Should contact be alien in the beautiful game?

Posted by Rob Train

Real MadridPA PhotosReal Madrid's Cristiano Ronaldo dusted himself down to score his 12th goal in 11 league matches against Levante

Did David Navarro really intend to open up Cristiano Ronaldo's face on Sunday evening? Only one person can genuinely answer that question, and the man himself claimed later that he most certainly did not. What transpired afterward has been the subject of intense media speculation ever since, with one Spanish television channel dedicating significant airtime to get to the bottom of it.

- Madrid deny Pepe taunted Levante
- Ronaldo ruled out with eye injury
- Levante rage at referee, Real elbow anger

The main actors in the piece are to a certain extent the usual suspects. Navarro has something of a reputation for being a little too robust on the field. Pepe, whom Levante's Juanfran accused of provoking the opposition in the locker room after the match, is La Liga's pantomime villain. And Sergio Ballesteros, Levante's captain and talisman -- and Spain's finest amateur Michael Madsen impressionist -- is unfortunate in being portrayed as a claret and blue footballing version of Mr Blonde.

The question is, was there just barking after a game described by Mesut Ozil as water polo, or did a little doggy bite?

According to Juanfran: "Before I went into the locker room I saw Pepe coming off the field dancing, laughing and making fun of us. Then he went into his locker room and, with the door open, he was doing the same thing. Everybody saw it: the security guards, the police, his team-mates and our players."

Real responded by saying that the controversial Portugal defender had reacted "with an exemplary attitude," and denied that Pepe had in any way attempted to rile Levante's players. Ballesteros, meanwhile, denied that he had gone into Real's locker room to have a quiet word in the ear of the Real defender.

"People prejudge everything without getting any of the facts straight," said the burly defender. "I have never shown aggression to anybody in my life, and I didn't with Pepe. As a professional with 20 years under my belt, I swear it. All I did was go into the Real locker room to see how Cristiano was doing.

"What they say about Navarro hurts me. They hang you out to dry. Anything that he does or that I do is painted as premeditated. I spoke to him and he said that at no point did he know Cristiano was there. These things can happen in any match."

Of course, these things do happen in any match. Navarro has a bit of form in the discipline, having dished out an elbow or two in the past. Pepe is hardly an angel either. Ask anybody in Catalonia about the Portuguese and a hand will move to the front of the body, fingers wiggling: the international sign for "he stamped on Messi's hand."

In the aftermath of the match, Sergio Ramos opined that if Ballesteros preferred boxing to football, he could swap sports. Ballesteros, who probably could if he wanted to, might have invited the Sevillan to view this.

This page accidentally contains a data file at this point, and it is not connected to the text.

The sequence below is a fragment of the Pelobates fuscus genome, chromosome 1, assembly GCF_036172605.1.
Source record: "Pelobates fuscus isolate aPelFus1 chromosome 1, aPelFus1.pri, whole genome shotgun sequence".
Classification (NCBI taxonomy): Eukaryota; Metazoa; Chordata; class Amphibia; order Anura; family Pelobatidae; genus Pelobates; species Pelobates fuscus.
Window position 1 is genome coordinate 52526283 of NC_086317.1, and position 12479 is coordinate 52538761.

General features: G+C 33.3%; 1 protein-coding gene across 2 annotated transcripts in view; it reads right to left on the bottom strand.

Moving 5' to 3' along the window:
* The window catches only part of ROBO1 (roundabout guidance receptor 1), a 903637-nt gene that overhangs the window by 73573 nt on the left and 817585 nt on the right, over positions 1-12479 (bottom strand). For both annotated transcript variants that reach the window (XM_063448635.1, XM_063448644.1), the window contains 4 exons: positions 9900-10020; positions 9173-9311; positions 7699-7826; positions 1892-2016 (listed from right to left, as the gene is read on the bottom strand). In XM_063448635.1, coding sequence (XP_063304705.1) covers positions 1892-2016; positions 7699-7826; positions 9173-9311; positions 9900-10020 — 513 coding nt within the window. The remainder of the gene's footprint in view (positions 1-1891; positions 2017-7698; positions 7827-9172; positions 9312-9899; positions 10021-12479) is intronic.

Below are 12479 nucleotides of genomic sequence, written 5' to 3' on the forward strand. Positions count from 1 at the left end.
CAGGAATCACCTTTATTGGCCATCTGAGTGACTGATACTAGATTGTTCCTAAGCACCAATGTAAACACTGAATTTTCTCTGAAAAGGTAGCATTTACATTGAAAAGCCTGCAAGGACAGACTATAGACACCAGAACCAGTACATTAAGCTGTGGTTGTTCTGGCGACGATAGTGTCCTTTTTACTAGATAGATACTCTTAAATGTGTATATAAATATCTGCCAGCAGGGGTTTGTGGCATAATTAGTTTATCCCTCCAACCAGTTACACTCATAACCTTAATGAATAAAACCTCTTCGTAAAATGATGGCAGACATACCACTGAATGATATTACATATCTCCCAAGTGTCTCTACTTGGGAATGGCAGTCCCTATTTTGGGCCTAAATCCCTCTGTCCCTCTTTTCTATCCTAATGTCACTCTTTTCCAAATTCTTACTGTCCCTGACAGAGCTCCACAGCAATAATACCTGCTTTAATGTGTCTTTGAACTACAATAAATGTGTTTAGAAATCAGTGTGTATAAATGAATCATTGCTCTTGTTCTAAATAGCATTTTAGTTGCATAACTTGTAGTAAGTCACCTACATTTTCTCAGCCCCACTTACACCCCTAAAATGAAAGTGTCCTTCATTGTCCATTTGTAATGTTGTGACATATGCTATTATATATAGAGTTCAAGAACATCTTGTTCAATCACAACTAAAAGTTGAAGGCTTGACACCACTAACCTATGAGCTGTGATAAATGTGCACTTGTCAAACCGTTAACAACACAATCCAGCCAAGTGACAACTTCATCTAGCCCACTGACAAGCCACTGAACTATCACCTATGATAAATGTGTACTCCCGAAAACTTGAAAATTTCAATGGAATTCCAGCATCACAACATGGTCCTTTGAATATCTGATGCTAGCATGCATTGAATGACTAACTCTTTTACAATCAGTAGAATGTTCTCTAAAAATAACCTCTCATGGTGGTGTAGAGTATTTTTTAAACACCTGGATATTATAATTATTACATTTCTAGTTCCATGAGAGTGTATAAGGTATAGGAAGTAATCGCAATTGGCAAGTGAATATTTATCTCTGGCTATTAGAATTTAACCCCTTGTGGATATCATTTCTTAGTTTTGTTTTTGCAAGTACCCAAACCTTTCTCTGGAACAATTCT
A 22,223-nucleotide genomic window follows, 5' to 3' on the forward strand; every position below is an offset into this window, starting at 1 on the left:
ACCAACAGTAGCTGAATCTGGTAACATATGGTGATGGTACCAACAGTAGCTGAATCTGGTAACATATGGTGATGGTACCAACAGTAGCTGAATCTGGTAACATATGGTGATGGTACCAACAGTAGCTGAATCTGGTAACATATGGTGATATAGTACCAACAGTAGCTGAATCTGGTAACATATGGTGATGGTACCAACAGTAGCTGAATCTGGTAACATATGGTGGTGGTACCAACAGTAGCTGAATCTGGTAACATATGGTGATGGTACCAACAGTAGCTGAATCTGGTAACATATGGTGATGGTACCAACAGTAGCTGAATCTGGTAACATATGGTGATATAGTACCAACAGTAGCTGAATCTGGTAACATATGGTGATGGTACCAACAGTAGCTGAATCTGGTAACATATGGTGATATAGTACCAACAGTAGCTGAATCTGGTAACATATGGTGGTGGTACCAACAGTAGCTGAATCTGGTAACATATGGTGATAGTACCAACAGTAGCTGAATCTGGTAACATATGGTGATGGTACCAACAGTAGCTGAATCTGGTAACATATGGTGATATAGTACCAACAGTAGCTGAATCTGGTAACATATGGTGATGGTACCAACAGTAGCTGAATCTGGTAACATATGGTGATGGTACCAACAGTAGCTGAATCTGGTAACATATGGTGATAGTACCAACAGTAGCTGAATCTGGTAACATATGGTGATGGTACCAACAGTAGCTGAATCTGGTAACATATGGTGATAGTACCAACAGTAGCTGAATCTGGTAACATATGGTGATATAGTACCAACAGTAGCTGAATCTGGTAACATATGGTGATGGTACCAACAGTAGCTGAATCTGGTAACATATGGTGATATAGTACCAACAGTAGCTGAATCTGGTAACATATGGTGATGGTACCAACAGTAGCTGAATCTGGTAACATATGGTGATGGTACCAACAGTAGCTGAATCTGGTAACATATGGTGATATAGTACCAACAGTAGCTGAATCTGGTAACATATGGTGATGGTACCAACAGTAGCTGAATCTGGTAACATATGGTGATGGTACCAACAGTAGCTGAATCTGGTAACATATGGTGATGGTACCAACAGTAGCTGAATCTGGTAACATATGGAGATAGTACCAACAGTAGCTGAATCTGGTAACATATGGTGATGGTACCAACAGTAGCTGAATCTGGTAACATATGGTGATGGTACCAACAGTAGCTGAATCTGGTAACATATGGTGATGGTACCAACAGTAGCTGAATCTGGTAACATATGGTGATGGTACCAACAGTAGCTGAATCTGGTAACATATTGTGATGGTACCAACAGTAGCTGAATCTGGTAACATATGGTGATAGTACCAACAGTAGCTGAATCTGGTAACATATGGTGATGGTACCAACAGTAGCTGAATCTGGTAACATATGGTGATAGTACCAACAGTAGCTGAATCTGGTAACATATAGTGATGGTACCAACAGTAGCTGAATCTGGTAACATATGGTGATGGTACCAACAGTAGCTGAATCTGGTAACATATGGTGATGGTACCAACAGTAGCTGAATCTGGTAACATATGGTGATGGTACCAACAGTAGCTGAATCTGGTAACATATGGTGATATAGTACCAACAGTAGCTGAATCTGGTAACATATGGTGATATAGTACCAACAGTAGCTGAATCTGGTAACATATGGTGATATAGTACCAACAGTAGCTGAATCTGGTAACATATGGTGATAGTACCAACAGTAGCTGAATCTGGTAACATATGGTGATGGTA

"What Sergio Ramos said I find sad. Maybe what Sergio Ramos said should also be said to Pepe. Let's get it out in the open. What's really sad is that when they win they laugh and they make fun. It happened two years ago in the King's Cup," said Juanfran.

On that occasion, Real thrashed Levante 8-0 and the Granotes players felt that the opposition showed them little respect on or off the field. Ballesteros, in civilian clothes -- although reports of a black suit remain unconfirmed -- awaited Jose Mourinho in the tunnel after the game, soft drink possibly in hand. The Frogs' league win last season was all the sweeter in the Ciutat de Valencia as a result.

Navarro said Monday that he had called Ronaldo to see how he was doing -- a common occurrence after an on-field clash in the sport that suggests footballers have an extensive contact list in their cellphones, just in case. But the entire brouhaha obscures two pertinent points from the unfortunate impact of Valencian elbow and the face that launched a thousand brands: Firstly, Ronaldo is a tough nut to crack. Imagine if the recipient of Navarro's attention had been Sergio Busquets, or Luis Suarez? Not only did the Portugal captain look only mildly annoyed that he'd need some new dark glasses himself in the morning, he remained on the field and scored the opening goal. Mr Pink, he apparently is not.

Secondly, is the entire reaction to the incident an indication of a dying breed: the enforcer? An American friend openly mocks my choice of sport. Not that it is a choice, more of an inheritance. And then the subject of American football invariably arises. In the NFL or college football, it is considered unmanly to leave the field even if you have a limb hanging off. In the round-ball version, a player will knowingly feign injury to gain an advantage, or writhe on the floor in apparent agony at the lightest of touches. In fact, the NFL has recently introduced a system of fines for faking an injury, as Pittsburgh Steelers receiver Emmanuel Sanders discovered when he tried it on during a game against the Bengals. How would that be greeted in soccer?

While there is no place in the game for intentional injury to be meted out, at least the incident displayed that the game is still a contact sport, as it was intended to be from its inception. Navarro apologizing and Ronaldo picking himself up off the floor and carrying on does the game more justice than the inexorable cheating, diving and general acting like broads in a schoolyard of many of their peers (my apologies to anybody who has never seen "Reservoir Dogs" for the allusions.)

Just try telling that to the Spanish media.

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